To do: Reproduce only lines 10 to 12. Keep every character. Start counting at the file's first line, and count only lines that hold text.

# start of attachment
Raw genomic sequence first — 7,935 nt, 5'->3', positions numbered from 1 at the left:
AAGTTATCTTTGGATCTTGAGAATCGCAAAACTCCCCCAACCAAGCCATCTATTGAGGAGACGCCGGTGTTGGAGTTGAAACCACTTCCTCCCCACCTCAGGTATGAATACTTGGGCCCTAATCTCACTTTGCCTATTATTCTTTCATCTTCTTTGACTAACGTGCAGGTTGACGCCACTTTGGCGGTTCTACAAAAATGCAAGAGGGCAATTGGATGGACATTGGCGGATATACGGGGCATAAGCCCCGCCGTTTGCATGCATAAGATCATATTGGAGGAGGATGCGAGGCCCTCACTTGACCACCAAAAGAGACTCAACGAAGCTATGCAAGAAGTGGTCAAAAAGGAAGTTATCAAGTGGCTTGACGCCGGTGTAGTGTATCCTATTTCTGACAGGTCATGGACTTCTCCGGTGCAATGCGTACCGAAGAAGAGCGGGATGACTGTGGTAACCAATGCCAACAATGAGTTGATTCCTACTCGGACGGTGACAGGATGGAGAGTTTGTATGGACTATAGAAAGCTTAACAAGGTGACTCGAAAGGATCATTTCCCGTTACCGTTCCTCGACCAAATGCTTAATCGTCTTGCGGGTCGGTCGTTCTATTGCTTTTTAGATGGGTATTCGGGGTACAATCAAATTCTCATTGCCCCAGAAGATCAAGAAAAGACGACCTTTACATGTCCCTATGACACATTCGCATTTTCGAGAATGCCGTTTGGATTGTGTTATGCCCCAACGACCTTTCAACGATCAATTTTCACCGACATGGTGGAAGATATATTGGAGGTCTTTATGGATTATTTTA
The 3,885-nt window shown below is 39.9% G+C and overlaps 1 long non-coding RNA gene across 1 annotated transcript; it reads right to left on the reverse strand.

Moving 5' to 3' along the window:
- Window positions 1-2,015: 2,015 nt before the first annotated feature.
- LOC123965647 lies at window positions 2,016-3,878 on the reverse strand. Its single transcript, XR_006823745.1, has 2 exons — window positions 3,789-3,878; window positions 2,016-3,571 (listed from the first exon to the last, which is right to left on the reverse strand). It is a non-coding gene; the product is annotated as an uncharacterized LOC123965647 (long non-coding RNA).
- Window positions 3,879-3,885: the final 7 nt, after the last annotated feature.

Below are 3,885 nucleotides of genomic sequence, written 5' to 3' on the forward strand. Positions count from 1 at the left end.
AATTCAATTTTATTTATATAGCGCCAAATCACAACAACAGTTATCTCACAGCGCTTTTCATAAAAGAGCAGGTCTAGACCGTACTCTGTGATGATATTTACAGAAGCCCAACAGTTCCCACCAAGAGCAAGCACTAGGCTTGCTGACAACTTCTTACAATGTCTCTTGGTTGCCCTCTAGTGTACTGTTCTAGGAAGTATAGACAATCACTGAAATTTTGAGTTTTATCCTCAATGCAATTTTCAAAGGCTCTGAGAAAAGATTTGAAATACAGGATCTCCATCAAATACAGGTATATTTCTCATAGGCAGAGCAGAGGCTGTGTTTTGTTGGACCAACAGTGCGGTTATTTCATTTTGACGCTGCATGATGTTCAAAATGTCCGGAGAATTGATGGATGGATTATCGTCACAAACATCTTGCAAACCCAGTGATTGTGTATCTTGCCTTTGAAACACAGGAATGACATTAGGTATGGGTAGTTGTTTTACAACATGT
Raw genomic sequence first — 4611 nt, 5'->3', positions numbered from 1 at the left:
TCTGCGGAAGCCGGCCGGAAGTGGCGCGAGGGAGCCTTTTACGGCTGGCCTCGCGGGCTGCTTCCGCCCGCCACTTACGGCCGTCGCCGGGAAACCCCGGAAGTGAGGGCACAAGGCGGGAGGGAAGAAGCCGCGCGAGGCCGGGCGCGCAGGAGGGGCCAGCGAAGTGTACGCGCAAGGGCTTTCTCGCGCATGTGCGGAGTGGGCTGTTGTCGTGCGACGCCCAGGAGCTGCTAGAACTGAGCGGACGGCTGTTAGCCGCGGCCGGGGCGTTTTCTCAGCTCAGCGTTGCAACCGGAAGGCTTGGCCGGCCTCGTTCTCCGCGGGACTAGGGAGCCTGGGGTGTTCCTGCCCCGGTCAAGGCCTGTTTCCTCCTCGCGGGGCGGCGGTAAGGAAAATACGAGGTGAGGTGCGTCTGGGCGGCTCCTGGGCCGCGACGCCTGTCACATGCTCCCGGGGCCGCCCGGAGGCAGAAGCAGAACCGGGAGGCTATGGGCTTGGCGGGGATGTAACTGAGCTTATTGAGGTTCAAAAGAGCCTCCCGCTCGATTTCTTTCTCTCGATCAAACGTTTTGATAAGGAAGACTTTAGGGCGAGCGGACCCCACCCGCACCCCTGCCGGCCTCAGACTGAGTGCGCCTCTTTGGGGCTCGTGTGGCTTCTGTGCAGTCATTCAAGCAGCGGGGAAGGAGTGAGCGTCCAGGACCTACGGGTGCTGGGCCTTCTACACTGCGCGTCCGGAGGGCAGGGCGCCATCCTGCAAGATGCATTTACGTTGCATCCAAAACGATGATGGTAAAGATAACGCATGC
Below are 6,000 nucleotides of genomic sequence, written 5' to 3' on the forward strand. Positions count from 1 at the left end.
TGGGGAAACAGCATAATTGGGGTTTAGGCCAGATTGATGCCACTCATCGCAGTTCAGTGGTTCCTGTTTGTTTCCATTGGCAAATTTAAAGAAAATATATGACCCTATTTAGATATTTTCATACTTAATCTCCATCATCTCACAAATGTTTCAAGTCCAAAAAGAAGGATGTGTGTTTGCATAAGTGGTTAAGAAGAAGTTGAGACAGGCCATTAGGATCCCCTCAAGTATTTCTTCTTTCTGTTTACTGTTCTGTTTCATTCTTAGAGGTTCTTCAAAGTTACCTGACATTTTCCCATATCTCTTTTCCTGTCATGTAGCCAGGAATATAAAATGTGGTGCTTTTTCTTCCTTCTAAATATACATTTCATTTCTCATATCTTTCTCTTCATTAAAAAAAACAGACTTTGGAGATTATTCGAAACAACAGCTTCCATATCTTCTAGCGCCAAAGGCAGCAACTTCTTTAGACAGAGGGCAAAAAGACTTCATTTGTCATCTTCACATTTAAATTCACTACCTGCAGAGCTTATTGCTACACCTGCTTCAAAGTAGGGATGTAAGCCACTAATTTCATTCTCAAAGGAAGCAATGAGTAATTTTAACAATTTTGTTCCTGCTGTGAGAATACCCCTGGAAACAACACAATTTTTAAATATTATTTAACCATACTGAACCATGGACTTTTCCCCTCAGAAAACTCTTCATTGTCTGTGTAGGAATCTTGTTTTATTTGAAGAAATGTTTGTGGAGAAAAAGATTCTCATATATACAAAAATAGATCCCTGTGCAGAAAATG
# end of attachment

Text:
Raw genomic sequence first — 4611 nt, 5'->3', positions numbered from 1 at the left:
TCTGCGGAAGCCGGCCGGAAGTGGCGCGAGGGAGCCTTTTACGGCTGGCCTCGCGGGCTGCTTCCGCCCGCCACTTACGGCCGTCGCCGGGAAACCCCGGAAGTGAGGGCACAAGGCGGGAGGGAAGAAGCCGCGCGAGGCCGGGCGCGCAGGAGGGGCCAGCGAAGTGTACGCGCAAGGGCTTTCTCGCGCATGTGCGGAGTGGGCTGTTGTCGTGCGACGCCCAGGAGCTGCTAGAACTGAGCGGACGGCTGTTAGCCGCGGCCGGGGCGTTTTCTCAGCTCAGCGTTGCAACCGGAAGGCTTGGCCGGCCTCGTTCTCCGCGGGACTAGGGAGCCTGGGGTGTTCCTGCCCCGGTCAAGGCCTGTTTCCTCCTCGCGGGGCGGCGGTAAGGAAAATACGAGGTGAGGTGCGTCTGGGCGGCTCCTGGGCCGCGACGCCTGTCACATGCTCCCGGGGCCGCCCGGAGGCAGAAGCAGAACCGGGAGGCTATGGGCTTGGCGGGGATGTAACTGAGCTTATTGAGGTTCAAAAGAGCCTCCCGCTCGATTTCTTTCTCTCGATCAAACGTTTTGATAAGGAAGACTTTAGGGCGAGCGGACCCCACCCGCACCCCTGCCGGCCTCAGACTGAGTGCGCCTCTTTGGGGCTCGTGTGGCTTCTGTGCAGTCATTCAAGCAGCGGGGAAGGAGTGAGCGTCCAGGACCTACGGGTGCTGGGCCTTCTACACTGCGCGTCCGGAGGGCAGGGCGCCATCCTGCAAGATGCATTTACGTTGCATCCAAAACGATGATGGTAAAGATAACGCATGC
Below are 6,000 nucleotides of genomic sequence, written 5' to 3' on the forward strand. Positions count from 1 at the left end.